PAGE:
Transparency reporting is getting trendy, guys. Yahoo announced today that it will release a transparency report for data requests from governments around the world — and we’re glad it is.
The company adds itself to the growing list of tech companies in Silicon Valley who want to share with users just who wants their data. Yahoo specifically says that it will include information about how it “processed the government data requests” it received during a period start January 1, 2013, ending June 30, 2013. It will also include how many accounts were affected by the data request.
Today’s report shows that the United States made 12,444 requests during this range. Yahoo gave over data in 11,402 of those data requests, denying 241 of the requests. It looks like the United States submitted the most data requests.
This is in keeping with companies such as Google and Twitter who release this kind of information regularly. Facebook also says that it will begin this process and recently released its first transparency report.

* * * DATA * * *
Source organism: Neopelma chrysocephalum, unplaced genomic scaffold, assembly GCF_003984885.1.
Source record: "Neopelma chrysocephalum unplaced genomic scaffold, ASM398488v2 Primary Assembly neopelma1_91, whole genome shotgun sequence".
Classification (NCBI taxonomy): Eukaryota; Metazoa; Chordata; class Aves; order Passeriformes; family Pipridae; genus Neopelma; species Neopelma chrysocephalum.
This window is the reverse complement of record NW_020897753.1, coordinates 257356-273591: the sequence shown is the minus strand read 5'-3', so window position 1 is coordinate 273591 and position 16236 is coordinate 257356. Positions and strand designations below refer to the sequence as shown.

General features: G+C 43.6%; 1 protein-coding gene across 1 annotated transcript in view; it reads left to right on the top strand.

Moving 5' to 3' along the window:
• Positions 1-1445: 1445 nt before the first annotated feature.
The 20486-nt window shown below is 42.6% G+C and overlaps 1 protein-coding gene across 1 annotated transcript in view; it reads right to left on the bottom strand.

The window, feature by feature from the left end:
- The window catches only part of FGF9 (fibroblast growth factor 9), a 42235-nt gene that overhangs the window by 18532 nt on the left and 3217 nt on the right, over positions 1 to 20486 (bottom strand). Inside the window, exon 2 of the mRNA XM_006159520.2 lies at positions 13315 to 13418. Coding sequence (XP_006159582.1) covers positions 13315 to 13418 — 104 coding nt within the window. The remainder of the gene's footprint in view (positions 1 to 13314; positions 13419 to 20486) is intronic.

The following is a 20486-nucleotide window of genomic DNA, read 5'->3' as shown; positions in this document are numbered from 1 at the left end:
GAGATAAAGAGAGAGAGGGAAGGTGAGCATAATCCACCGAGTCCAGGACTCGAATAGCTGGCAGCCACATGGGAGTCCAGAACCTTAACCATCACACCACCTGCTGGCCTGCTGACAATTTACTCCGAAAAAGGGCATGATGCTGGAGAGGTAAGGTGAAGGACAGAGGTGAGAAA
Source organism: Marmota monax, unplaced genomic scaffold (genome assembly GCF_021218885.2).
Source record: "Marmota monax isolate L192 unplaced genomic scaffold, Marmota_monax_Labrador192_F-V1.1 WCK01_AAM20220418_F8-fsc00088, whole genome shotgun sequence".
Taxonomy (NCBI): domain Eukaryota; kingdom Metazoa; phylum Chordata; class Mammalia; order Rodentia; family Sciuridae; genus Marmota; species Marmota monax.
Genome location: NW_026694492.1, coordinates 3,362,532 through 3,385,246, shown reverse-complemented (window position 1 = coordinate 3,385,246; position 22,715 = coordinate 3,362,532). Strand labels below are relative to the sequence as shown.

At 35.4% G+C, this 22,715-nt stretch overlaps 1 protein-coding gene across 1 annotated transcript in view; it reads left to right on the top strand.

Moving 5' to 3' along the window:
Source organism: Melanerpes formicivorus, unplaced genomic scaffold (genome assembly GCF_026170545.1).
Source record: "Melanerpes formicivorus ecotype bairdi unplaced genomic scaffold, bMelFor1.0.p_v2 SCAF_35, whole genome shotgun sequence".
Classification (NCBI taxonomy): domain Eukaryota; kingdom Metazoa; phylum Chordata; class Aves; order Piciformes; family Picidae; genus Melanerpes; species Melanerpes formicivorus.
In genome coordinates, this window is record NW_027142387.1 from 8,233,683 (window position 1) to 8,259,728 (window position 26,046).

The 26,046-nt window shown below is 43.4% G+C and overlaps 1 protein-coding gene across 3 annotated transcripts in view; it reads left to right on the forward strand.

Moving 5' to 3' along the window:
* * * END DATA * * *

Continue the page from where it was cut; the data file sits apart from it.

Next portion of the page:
Google and others, however, are hitting back harder on the government for what kind of information can be printed in these reports. The government currently doesn’t allow companies to include how many data requests it receives under the Foreign Intelligence Surveillance Act. National security-oriented data requests are highly protected, though some national security letter data can be printed.
Yahoo has also sued the government for more of these rights, as the company explained in its announcement today.
This type of reporting has become even more important since former NSA-contractor Edward Snowden released information about a government surveillance program called PRISM. Citizens of the U.S. have been calling for more transparency around what kind of data the government is collecting about them, prompting the Director of National Intelligence James Clapper to release transparency reports on behalf of the U.S. government.
Yahoo promises that it will continue to publish transparency reports every six months.